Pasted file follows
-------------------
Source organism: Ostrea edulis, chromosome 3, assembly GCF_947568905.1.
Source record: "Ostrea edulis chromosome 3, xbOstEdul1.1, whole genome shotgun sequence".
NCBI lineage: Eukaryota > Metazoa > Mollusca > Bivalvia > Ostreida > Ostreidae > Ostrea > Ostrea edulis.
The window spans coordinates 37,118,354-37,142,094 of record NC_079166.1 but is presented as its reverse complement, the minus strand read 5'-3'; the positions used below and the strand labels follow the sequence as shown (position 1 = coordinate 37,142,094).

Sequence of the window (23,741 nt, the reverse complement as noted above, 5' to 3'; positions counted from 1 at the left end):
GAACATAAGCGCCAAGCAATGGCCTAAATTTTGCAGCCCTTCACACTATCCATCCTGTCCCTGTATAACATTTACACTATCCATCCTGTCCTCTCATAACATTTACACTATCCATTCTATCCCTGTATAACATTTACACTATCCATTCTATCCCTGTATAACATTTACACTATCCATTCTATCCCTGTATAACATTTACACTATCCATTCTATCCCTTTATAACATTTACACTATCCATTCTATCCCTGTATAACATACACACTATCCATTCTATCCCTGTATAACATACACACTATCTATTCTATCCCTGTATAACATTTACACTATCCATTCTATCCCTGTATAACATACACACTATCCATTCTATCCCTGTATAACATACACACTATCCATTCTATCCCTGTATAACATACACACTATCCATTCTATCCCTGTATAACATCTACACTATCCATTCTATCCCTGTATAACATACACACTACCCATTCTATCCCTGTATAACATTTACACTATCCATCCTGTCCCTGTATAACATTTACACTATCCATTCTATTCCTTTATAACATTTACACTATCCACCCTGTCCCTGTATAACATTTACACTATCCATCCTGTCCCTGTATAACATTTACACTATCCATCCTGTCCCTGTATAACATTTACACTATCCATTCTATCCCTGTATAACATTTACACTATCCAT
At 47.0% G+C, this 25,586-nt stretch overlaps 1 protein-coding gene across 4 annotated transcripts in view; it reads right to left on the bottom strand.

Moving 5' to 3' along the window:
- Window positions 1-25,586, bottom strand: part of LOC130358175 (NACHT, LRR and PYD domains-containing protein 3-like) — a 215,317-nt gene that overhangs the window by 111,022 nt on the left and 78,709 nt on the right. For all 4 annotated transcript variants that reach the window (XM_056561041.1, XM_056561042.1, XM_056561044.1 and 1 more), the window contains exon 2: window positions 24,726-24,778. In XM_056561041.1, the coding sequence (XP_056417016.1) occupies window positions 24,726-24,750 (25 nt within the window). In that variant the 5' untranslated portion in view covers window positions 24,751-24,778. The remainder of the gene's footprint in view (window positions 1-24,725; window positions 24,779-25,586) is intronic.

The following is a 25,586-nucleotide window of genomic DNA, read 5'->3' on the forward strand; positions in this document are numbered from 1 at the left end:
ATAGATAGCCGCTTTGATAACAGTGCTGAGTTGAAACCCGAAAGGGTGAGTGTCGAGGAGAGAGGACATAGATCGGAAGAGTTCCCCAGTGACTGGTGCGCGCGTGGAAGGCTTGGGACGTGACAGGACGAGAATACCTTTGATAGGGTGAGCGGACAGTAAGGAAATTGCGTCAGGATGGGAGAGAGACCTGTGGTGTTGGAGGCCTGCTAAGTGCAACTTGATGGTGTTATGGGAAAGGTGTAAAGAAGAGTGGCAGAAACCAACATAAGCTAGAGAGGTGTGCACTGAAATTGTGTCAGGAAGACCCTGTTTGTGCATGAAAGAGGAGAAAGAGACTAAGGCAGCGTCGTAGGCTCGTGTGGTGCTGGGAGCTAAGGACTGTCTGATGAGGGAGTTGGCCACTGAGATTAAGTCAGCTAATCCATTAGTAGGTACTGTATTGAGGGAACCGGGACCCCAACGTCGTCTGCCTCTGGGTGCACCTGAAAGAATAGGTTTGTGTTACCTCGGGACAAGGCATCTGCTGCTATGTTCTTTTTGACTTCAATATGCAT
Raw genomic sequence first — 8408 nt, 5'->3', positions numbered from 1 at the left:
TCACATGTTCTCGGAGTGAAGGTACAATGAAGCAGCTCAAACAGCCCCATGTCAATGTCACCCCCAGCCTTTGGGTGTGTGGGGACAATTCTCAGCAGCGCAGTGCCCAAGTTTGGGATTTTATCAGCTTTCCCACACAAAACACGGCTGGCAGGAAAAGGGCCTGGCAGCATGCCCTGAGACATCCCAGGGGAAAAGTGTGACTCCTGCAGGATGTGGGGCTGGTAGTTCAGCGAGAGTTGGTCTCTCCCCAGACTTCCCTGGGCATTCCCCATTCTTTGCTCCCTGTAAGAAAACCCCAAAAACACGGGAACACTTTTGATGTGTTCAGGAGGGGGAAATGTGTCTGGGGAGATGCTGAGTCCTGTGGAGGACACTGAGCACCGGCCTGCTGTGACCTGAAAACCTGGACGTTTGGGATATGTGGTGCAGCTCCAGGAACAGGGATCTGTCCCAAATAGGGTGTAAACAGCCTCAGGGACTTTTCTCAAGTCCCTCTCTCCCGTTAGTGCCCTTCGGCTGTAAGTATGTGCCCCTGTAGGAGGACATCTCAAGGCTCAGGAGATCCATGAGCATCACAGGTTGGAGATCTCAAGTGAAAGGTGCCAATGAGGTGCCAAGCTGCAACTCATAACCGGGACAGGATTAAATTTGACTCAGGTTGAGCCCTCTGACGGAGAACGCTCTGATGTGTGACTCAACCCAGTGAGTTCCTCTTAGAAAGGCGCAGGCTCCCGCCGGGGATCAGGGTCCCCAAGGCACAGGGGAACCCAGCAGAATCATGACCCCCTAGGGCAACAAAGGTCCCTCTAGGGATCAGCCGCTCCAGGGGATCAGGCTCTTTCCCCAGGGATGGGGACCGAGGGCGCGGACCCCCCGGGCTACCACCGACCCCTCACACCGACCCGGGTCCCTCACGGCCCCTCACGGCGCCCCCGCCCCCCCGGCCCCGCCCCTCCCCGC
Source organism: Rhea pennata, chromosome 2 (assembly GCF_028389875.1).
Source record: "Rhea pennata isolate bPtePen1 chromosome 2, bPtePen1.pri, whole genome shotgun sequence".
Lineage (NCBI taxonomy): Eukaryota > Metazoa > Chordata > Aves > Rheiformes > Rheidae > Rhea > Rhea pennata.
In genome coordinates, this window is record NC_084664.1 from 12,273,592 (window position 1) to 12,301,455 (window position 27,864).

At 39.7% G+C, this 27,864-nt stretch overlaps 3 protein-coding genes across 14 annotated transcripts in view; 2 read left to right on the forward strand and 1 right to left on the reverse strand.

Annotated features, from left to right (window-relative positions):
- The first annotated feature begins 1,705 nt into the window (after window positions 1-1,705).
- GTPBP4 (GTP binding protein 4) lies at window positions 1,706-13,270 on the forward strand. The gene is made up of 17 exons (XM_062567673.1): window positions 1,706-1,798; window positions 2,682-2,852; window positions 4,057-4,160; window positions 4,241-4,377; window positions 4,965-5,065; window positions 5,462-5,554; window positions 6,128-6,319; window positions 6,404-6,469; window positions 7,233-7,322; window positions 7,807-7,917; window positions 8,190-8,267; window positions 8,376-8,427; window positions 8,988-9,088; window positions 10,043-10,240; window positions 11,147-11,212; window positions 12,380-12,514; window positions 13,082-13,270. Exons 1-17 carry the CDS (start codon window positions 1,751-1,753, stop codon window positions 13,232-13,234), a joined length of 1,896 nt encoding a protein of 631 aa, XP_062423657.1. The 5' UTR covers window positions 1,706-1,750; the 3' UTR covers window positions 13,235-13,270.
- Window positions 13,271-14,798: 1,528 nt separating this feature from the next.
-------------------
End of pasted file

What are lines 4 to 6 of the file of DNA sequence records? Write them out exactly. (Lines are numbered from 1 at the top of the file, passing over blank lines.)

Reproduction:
The window spans coordinates 37,118,354-37,142,094 of record NC_079166.1 but is presented as its reverse complement, the minus strand read 5'-3'; the positions used below and the strand labels follow the sequence as shown (position 1 = coordinate 37,142,094).

Sequence of the window (23,741 nt, the reverse complement as noted above, 5' to 3'; positions counted from 1 at the left end):
GAACATAAGCGCCAAGCAATGGCCTAAATTTTGCAGCCCTTCACACTATCCATCCTGTCCCTGTATAACATTTACACTATCCATCCTGTCCTCTCATAACATTTACACTATCCATTCTATCCCTGTATAACATTTACACTATCCATTCTATCCCTGTATAACATTTACACTATCCATTCTATCCCTGTATAACATTTACACTATCCATTCTATCCCTTTATAACATTTACACTATCCATTCTATCCCTGTATAACATACACACTATCCATTCTATCCCTGTATAACATACACACTATCTATTCTATCCCTGTATAACATTTACACTATCCATTCTATCCCTGTATAACATACACACTATCCATTCTATCCCTGTATAACATACACACTATCCATTCTATCCCTGTATAACATACACACTATCCATTCTATCCCTGTATAACATCTACACTATCCATTCTATCCCTGTATAACATACACACTACCCATTCTATCCCTGTATAACATTTACACTATCCATCCTGTCCCTGTATAACATTTACACTATCCATTCTATTCCTTTATAACATTTACACTATCCACCCTGTCCCTGTATAACATTTACACTATCCATCCTGTCCCTGTATAACATTTACACTATCCATCCTGTCCCTGTATAACATTTACACTATCCATTCTATCCCTGTATAACATTTACACTATCCAT